UT Dallas Adds Ingredients, Improves Recipe for Cutting Food Waste
The University of Texas at Dallas has implemented new composting initiatives to reduce food waste on campus and support the best sustainable practices.
UT Dallas recently added composting bins in the dish return area at Dining Hall West.
The University has already been composting pre-consumer waste from meal preparation in Dining Hall West and the Student Union. Now, students eating in Dining Hall West will be able to scrape everything from their plates, including food waste and napkins, into composting bins before placing their plates, cups and utensils in the dish return area.
The new post-consumer composting will help UT Dallas become a leader in food waste reduction among higher education institutions in Texas, Cocke said. He tracks the University’s progress on sustainability initiatives using the national standard of the Sustainability Tracking & Rating System set by the Association for the Advancement of Sustainability in Higher Education.
“Dining is one of the components we track. Based on knowing what’s going on at other universities, I’m confident in saying we are a leader in addressing food waste among Texas universities and colleges, and we compare favorably against national peers as well,” Cocke said.
“We are a leader in addressing food waste among Texas universities and colleges, and we compare favorably against national peers as well.”
Organix Recycling will compost the food waste. Compost from food waste on campus has been used in landscaping at the Northside housing and retail complex on Synergy Park Boulevard.
Cocke said implementing the post-consumer composting was easy, thanks to changes that had been made by UT Dallas Dining Services, including not using trays and eliminating straws and plastic foam cups.
“It really made the transition as easy as getting bins. We didn’t have anything that would contaminate our compost,” Cocke said.
Carrie Chutes, director of food and retail services, said Dining Hall West is already a 3 Star Certified Green Restaurant, but her goal is to get it to the highest rating.
“We are all educators on campus, and it’s our duty to teach the UT Dallas community the best sustainable practices,” she said.
The Environmental Protection Agency has set up a food waste hierarchy to explain the most sustainable things to do related to food. The best thing, of course, is to not create food waste in the first place.
To that end, students in the UT Dallas Sustainability Club already work through the Food Recovery Network, a student-led organization with 230 chapters at universities across the country, to collect leftovers from campus dining locations and get the food to those struggling to avoid hunger.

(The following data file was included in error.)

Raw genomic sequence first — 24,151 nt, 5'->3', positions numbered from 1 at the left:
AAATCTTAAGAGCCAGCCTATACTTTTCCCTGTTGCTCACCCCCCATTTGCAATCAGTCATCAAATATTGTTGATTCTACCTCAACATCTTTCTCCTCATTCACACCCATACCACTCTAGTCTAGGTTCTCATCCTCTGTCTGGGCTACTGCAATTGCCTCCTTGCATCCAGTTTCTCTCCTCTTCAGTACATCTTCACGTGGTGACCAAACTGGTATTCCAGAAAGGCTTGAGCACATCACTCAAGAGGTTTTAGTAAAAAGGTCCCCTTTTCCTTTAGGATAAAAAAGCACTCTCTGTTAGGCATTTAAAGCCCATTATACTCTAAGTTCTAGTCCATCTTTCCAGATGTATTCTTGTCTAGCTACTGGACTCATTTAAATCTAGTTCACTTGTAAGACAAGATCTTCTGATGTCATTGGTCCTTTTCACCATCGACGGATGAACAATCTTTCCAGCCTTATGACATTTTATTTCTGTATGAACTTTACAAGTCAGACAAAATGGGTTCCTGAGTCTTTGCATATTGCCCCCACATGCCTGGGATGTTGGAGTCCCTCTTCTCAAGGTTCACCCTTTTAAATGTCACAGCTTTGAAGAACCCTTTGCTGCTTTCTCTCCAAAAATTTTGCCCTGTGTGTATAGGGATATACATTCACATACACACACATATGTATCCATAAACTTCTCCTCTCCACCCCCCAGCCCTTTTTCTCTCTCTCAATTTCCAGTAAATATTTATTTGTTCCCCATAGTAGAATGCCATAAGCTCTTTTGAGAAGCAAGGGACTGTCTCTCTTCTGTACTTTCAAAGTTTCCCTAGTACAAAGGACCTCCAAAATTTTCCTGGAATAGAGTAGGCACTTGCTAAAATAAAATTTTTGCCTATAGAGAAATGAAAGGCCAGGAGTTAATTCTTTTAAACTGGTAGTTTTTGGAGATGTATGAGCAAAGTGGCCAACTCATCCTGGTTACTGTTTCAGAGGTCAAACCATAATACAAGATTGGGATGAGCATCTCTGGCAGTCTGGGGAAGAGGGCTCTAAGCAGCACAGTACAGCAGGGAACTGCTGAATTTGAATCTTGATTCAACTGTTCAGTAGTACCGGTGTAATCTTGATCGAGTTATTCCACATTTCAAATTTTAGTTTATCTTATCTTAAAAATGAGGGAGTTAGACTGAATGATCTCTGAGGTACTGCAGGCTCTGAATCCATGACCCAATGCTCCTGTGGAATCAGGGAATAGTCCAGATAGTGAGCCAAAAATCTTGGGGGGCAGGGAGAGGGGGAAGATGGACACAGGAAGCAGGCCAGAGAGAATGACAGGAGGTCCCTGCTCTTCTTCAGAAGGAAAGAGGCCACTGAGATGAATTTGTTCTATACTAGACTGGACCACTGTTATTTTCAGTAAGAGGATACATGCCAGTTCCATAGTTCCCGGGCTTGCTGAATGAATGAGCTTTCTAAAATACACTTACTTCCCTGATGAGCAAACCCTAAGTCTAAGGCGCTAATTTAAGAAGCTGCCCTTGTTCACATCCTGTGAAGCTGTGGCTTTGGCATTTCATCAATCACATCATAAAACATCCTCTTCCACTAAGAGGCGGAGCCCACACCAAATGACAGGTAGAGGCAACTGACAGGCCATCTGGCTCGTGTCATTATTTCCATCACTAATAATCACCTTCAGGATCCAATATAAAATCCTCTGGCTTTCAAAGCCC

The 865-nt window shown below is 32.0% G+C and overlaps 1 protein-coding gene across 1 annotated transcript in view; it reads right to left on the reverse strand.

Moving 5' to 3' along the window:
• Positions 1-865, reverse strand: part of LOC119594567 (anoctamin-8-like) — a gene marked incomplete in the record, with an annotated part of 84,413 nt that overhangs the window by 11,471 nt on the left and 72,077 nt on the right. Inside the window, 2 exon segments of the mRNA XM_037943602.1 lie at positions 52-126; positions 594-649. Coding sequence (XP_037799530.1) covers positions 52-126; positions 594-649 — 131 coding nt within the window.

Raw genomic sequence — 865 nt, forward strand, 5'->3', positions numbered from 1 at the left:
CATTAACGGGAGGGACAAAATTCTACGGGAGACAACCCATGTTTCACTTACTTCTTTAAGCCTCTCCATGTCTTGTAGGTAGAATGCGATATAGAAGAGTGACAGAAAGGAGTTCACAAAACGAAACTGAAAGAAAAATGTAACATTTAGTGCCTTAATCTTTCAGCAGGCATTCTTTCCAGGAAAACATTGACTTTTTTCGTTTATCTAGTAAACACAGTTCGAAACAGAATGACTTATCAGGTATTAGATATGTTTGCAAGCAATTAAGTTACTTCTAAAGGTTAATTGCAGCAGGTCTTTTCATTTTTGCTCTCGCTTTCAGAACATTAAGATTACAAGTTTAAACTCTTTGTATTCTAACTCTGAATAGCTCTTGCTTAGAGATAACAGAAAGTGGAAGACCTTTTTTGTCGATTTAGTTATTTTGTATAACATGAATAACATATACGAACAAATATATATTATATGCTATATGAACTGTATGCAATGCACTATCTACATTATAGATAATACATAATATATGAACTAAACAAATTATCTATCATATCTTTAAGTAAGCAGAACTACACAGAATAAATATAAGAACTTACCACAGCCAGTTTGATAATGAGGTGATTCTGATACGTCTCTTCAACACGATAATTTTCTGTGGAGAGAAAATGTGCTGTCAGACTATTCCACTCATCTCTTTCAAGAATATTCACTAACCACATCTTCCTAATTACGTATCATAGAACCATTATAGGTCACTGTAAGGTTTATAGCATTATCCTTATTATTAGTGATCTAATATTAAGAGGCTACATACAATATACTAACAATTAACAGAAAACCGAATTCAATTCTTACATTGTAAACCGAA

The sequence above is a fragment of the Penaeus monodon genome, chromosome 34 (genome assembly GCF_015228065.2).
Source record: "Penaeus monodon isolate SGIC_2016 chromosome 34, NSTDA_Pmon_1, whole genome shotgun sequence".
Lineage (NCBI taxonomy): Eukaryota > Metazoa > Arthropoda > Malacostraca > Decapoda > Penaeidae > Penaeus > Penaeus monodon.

During the 2018 spring semester, volunteers recovered more than 1,224 pounds of food on campus and delivered it to Hope’s Door New Beginning Center, a nonprofit organization in Plano that helps women and children who are affected by family violence and need shelter.
Kaumudi Sanampudi, a psychology freshman at UT Dallas, scrapes off leftover food into one of the new bins at the dining hall. Compost from campus food waste has been used in landscaping at the Northside complex.
“We’re diverting a lot of food waste by doing this. For the food that we can’t get to food insecure populations, we’re working up the next rung of the food waste hierarchy to turn it into a soil amendment,” Cocke said.
Another complementary part of food waste reduction is the new Comet Composting Program, a Student Government Green Initiative that will provide small composting “caddies” for students living in on-campus apartments.
Students who participate in training sessions led by Kelsey Lyle, an Ecology Representative, will learn about compostable items and receive a 2.5-gallon composting caddy that can be emptied at two larger composting bins near the apartments.
Joey Campain, the Green Initiative chair for Student Government, said the program was developed at the request of students and in collaboration with University Housing, Dining Services and the Office of Sustainability.
“The EPA estimates that food waste makes up 22 percent of all waste. The Comet Composting Program provides an opportunity for our students to divert this resource away from landfills back into soil and animal feed used by UT Dallas and our surrounding communities,” Campain said.
Media Contact: The Office of Media Relations, UT Dallas, (972) 883-2155, email@example.com.